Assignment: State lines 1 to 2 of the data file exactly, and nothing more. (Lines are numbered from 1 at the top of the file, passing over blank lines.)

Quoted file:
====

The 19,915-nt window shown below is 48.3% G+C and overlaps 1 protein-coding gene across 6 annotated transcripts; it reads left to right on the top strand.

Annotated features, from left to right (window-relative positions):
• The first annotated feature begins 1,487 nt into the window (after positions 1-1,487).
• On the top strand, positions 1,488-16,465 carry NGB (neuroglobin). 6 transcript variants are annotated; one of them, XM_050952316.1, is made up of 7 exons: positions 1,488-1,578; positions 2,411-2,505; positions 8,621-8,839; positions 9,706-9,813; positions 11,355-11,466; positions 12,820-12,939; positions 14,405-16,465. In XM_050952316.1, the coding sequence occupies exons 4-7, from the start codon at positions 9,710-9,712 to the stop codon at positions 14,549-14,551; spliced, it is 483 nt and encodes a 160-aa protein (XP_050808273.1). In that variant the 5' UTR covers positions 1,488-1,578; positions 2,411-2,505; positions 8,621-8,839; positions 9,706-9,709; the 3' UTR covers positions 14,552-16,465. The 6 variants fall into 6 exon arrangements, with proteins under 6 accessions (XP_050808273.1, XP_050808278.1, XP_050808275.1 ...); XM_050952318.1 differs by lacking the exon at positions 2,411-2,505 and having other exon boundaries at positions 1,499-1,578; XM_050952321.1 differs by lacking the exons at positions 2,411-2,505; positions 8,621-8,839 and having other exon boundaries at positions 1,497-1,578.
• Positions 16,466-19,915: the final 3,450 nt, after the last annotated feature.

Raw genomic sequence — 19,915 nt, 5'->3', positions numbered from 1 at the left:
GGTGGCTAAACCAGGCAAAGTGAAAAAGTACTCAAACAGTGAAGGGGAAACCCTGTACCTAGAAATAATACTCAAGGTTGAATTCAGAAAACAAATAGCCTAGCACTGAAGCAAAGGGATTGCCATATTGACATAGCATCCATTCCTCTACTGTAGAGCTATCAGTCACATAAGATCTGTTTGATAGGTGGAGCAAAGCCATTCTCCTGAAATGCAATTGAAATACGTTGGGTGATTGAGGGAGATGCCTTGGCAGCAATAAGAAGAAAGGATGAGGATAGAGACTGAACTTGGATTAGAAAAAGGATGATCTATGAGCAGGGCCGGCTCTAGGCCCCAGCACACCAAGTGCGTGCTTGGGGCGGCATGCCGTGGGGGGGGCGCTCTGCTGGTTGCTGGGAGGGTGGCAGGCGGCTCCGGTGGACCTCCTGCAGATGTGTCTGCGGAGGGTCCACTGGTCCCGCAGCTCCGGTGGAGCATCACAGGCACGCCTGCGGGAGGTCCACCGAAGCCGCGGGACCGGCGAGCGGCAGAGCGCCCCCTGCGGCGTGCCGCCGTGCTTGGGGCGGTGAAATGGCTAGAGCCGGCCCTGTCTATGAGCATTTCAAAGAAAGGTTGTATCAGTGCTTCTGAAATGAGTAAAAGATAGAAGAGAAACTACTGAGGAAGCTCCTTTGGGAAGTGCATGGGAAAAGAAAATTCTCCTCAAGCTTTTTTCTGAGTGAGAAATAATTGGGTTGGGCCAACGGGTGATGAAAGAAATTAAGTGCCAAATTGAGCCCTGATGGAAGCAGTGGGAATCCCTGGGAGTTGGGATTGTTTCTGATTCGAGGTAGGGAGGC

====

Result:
The 19,915-nt window shown below is 48.3% G+C and overlaps 1 protein-coding gene across 6 annotated transcripts; it reads left to right on the top strand.

Annotated features, from left to right (window-relative positions):